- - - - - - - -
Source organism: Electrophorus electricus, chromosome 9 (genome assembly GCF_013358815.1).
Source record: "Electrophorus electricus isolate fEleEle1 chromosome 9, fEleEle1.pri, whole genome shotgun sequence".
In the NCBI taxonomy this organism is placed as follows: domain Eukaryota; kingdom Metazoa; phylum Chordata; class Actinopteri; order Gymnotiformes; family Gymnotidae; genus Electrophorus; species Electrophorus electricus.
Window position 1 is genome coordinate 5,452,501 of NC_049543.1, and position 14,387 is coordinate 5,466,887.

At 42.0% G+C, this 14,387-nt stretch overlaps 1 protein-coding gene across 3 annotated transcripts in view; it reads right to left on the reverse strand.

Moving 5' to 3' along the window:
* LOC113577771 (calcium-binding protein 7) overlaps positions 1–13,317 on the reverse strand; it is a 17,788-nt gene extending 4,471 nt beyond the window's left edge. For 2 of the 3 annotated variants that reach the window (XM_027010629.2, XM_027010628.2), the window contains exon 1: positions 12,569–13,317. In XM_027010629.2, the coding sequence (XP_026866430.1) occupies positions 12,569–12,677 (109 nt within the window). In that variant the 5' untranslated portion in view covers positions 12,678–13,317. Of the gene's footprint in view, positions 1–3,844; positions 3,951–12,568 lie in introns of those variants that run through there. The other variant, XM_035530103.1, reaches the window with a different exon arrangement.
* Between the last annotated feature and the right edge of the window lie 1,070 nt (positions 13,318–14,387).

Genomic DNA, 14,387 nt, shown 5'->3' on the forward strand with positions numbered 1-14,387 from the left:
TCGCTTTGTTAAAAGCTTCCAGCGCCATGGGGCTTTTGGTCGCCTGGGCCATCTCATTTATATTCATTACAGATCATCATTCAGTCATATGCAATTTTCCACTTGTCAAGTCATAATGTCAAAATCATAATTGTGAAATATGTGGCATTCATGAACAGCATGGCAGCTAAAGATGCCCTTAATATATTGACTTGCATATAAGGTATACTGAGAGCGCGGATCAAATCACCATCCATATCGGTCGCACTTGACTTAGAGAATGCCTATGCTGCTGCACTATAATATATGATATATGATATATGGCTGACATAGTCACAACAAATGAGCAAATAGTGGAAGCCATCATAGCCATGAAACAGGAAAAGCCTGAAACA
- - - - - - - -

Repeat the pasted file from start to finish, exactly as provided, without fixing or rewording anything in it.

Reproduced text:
Source organism: Electrophorus electricus, chromosome 9 (genome assembly GCF_013358815.1).
Source record: "Electrophorus electricus isolate fEleEle1 chromosome 9, fEleEle1.pri, whole genome shotgun sequence".
In the NCBI taxonomy this organism is placed as follows: domain Eukaryota; kingdom Metazoa; phylum Chordata; class Actinopteri; order Gymnotiformes; family Gymnotidae; genus Electrophorus; species Electrophorus electricus.
Window position 1 is genome coordinate 5,452,501 of NC_049543.1, and position 14,387 is coordinate 5,466,887.

At 42.0% G+C, this 14,387-nt stretch overlaps 1 protein-coding gene across 3 annotated transcripts in view; it reads right to left on the reverse strand.

Moving 5' to 3' along the window:
* LOC113577771 (calcium-binding protein 7) overlaps positions 1–13,317 on the reverse strand; it is a 17,788-nt gene extending 4,471 nt beyond the window's left edge. For 2 of the 3 annotated variants that reach the window (XM_027010629.2, XM_027010628.2), the window contains exon 1: positions 12,569–13,317. In XM_027010629.2, the coding sequence (XP_026866430.1) occupies positions 12,569–12,677 (109 nt within the window). In that variant the 5' untranslated portion in view covers positions 12,678–13,317. Of the gene's footprint in view, positions 1–3,844; positions 3,951–12,568 lie in introns of those variants that run through there. The other variant, XM_035530103.1, reaches the window with a different exon arrangement.
* Between the last annotated feature and the right edge of the window lie 1,070 nt (positions 13,318–14,387).

Genomic DNA, 14,387 nt, shown 5'->3' on the forward strand with positions numbered 1-14,387 from the left:
TCGCTTTGTTAAAAGCTTCCAGCGCCATGGGGCTTTTGGTCGCCTGGGCCATCTCATTTATATTCATTACAGATCATCATTCAGTCATATGCAATTTTCCACTTGTCAAGTCATAATGTCAAAATCATAATTGTGAAATATGTGGCATTCATGAACAGCATGGCAGCTAAAGATGCCCTTAATATATTGACTTGCATATAAGGTATACTGAGAGCGCGGATCAAATCACCATCCATATCGGTCGCACTTGACTTAGAGAATGCCTATGCTGCTGCACTATAATATATGATATATGATATATGGCTGACATAGTCACAACAAATGAGCAAATAGTGGAAGCCATCATAGCCATGAAACAGGAAAAGCCTGAAACA